My husband and I have spent most of our holidays hiking and camping. When our children came along it was an important family activity. Our middle child was born with Down’s Syndrome and our youngest was born with hydrocephalus and a weaker left side. We really thought our hiking days as a family would be over. But they weren’t, we just had to adjust! We are often asked, “How do you get your kids to hike? Mine would never go hiking!” So here are our top tips on how you can motivate your children to enjoy hiking.
1. Invest in a good child carrier when they are young. We both preferred the Ergo and we used them until our children were five years old. They fold up to nothing and you can walk around with them without a child in them and they are light. They fit our very different body shapes and our differently shaped children too. We tried the frame, but the one we had didn’t stand up on it’s own and we had one mishap where we put the frame down and the child fell over!
2.Gear Once the children were too old for carrying we bought them really good hiking boots. Feeling stable and comfortable is half the battle. We also bought cheap hiking poles as they liked to use them on the way down. When the kids were really little we had swords and they would do sword fights to keep walking in one direction! Sticks will also do for swords!
3.Start early, go often, pick simple trails for big rewards. We started with boardwalks, small trails, going through fields in the UK, anything to motivate them and give them a sense of accomplishment! Our eldest who is capable did 10 km and 1,000 m ascent in the Lake District in the UK when he was seven years old. They can do it!
4. Snacks. Lots of snacks. As we increased the trail length and difficulty we packed snacks and a lot of little snacks for rewards. Get to the rock, have a snack! At the top of the hill, chocolate! The best was a hike in Patagonia that was challenging for our younger two. I put the timer on my phone for 7 minutes and said if they could walk to where I was by the time it went off, they got a chocolate ball. It worked and we got to the lookout!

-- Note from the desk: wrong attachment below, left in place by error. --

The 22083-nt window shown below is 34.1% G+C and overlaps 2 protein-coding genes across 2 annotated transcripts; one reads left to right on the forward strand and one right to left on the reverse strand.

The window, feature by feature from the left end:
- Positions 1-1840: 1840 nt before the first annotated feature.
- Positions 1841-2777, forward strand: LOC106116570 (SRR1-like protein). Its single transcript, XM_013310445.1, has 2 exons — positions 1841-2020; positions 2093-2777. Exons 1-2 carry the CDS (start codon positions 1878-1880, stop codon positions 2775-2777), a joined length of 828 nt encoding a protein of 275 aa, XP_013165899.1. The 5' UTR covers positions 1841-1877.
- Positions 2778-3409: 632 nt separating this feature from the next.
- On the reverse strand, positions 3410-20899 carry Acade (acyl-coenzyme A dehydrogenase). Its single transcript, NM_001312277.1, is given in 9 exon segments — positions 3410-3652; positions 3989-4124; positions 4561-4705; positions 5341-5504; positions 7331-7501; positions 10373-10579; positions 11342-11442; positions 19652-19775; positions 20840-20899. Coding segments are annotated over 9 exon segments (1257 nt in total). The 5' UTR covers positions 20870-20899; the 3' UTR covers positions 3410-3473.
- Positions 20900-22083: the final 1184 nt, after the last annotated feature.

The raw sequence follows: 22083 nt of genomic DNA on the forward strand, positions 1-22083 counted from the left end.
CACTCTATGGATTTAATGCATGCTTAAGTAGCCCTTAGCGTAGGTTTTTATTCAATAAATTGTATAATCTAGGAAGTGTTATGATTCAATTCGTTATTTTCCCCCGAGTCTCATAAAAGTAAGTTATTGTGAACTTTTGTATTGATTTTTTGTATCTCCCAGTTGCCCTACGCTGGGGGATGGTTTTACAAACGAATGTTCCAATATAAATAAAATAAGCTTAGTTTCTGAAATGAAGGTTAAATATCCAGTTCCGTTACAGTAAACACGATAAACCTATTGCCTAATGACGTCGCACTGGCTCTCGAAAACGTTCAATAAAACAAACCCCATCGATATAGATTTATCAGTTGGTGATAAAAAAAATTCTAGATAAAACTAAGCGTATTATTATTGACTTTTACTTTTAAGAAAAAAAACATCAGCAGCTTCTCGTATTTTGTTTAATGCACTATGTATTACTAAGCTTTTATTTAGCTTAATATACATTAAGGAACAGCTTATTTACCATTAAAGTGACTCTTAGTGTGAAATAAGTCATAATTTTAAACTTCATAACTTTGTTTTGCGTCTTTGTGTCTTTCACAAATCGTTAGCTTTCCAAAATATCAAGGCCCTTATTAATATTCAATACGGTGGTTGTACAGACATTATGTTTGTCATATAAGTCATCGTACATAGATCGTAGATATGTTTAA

5. Download stories. We put cartoon stories like Robin Hood or The Jungle Book from Spotify on our phones. Then put the phone in your back pocket and walk slowly like the Pied Piper. This helps ours to keep walking to hear what happens next!
6. I crush your head! There is a wonderful Canadian comedy troupe, Kids in the Hall, who would take their fingers and put someone’s head in the distance and pinch their fingers and say ‘I Crush your head, crush crush.” We do something similar with shadows. We run up and jump on someone’s shadow and say we are crushing their shadow’s arm, leg, head. This appeals mostly to our boys who love jumping on our shadows as we howl in pain. Just keep running forward to keep them coming after you. And of course, hope for a sunny day for shadows!
7.Oh no here comes a bear! Inspired by the book “Going on a Bear Hunt,” my husband will run ahead and freeze. The children run up and tag him and he turns into a bear and chases them (in the direction of the hike). There is lots of roaring and screaming and I feel for fellow hikers, but this works a treat.
8. Tra La Dee Boom Dee EH! My dad and mum used to do this with us. The child is in the middle and holds a hand of each adult. You sing “Tra la dee boom dee eh!” And on the ‘boom’ you both swing the child out and forward as long as they can go. Works till children get too heavy and adults backs get too poorly.
9. Go with friends or a friend’s dog. Other people and children can be the best motivators! Especially if you have wonderful friends who stay by and get your child engaged. We have had wonderful hikes where older children really get our younger ones wanting to try and keep up. However it can be hard when it’s children the same age, as physically our children are limited and really can’t keep up to peers.
Hiking with grandparents in the UK, with cousins in Patagonia, brotherly love in Pumalin, Chile.
10. It’s the journey, not the destination. Sometimes you just don’t make it to the lookout, do the loop or see the magnificent site. And that’s ok. Patience is key and to keep trying, as your children will get there eventually!
Deciding halfway is good enough with Grandpa and Nanny in Patagonia, getting a lift from Daddy. And my favourite moment, where we didn’t think we would make it to the end. So we stopped and just threw stones on a beach we had to ourselves in Torres del Paine, Chile.